Sunday, January 6, 2008

The Tide Continues To Swell

The calls for impeachment are growing. Here's some excerpts of what George McGovern wrote today in the Washington Post:

How could a once-admired, great nation fall into such a quagmire of killing, immorality and lawlessness?

It happened in part because the Bush-Cheney team repeatedly deceived Congress, the press and the public into believing that Saddam Hussein had nuclear arms and other horrifying banned weapons that were an "imminent threat" to the United States. The administration also led the public to believe that Iraq was involved in the 9/11 attacks -- another blatant falsehood. Many times in recent years, I have recalled Jefferson's observation: "Indeed I tremble for my country when I reflect that God is just."


Although the president was advised by the intelligence agencies last August that Iran had no program to develop nuclear weapons, he continued to lie to the country and the world. This is the same strategy of deception that brought us into war in the Arabian Desert and could lead us into an unjustified invasion of Iran. I can say with some professional knowledge and experience that if Bush invades yet another Muslim oil state, it would mark the end of U.S. influence in the crucial Middle East for decades.

Ironically, while Bush and Cheney made counterterrorism the battle cry of their administration, their policies -- especially the war in Iraq -- have increased the terrorist threat and reduced the security of the United States. Consider the difference between the policies of the first President Bush and those of his son. When the Iraqi army marched into Kuwait in August 1990, President George H.W. Bush gathered the support of the entire world, including the United Nations, the European Union and most of the Arab League, to quickly expel Iraqi forces from Kuwait. The Saudis and Japanese paid most of the cost. Instead of getting bogged down in a costly occupation, the administration established a policy of containing the Baathist regime with international arms inspectors, no-fly zones and economic sanctions. Iraq was left as a stable country with little or no capacity to threaten others.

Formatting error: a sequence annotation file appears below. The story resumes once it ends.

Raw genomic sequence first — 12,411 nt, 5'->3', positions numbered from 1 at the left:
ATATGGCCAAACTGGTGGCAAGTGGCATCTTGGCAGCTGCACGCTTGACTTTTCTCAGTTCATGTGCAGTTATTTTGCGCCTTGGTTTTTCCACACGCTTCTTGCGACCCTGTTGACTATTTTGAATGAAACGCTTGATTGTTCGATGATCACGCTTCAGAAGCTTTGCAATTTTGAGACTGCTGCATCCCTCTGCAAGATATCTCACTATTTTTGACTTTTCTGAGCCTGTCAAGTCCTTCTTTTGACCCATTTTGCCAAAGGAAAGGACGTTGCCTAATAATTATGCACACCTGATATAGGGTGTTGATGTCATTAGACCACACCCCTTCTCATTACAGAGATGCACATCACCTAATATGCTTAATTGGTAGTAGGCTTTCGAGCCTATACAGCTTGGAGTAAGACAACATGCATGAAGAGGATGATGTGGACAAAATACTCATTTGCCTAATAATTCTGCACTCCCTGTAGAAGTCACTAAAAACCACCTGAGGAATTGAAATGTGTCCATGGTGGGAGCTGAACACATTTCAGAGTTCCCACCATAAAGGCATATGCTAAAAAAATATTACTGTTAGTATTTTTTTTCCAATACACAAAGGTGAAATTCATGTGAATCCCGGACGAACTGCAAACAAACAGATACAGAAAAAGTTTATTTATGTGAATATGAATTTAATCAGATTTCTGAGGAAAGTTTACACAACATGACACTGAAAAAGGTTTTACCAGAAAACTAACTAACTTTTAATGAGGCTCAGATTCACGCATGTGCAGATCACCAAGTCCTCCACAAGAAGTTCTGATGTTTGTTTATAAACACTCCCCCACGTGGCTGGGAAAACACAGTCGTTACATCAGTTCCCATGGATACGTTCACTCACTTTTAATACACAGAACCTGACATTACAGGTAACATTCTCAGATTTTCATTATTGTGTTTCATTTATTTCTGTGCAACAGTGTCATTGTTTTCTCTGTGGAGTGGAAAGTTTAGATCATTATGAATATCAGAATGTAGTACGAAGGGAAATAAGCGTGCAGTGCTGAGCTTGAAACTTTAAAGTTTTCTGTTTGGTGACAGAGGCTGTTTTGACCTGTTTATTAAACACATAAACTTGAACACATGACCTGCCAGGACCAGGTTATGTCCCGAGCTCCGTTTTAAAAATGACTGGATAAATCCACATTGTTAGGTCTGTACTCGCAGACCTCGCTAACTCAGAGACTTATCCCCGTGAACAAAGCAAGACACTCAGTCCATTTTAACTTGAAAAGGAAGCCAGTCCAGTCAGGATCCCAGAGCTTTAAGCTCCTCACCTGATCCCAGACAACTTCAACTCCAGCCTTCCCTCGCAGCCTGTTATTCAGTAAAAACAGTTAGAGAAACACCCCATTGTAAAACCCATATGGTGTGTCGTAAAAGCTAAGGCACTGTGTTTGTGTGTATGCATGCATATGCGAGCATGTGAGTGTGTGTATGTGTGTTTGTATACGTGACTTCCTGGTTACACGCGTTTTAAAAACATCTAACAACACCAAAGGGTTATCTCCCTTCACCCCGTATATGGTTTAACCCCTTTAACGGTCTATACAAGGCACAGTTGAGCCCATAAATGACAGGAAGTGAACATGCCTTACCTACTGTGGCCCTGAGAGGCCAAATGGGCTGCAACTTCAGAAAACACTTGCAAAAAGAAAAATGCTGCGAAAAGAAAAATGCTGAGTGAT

Today, after five years of clumsy, mistaken policies and U.S. military occupation, Iraq has become a breeding ground of terrorism and bloody civil strife. It is no secret that former president Bush, his secretary of state, James A. Baker III, and his national security adviser, Gen. Brent Scowcroft, all opposed the 2003 invasion and occupation of Iraq.

In addition to the shocking breakdown of presidential legal and moral responsibility, there is the scandalous neglect and mishandling of the Hurricane Katrina catastrophe. The veteran CNN commentator Jack Cafferty condenses it to a sentence: "I have never ever seen anything as badly bungled and poorly handled as this situation in New Orleans." Any impeachment proceeding must include a careful and critical look at the collapse of presidential leadership in response to perhaps the worst natural disaster in U.S. history.

Can you believe that Fred Hiatt actually let this one through? I am heartened by this.

By the way at the time of this posting, 181,472 people have signed Wexler's hearing petition.


Wednesday, January 2, 2008

Obstruction of Justice

What an impressive first solid news day of 2008!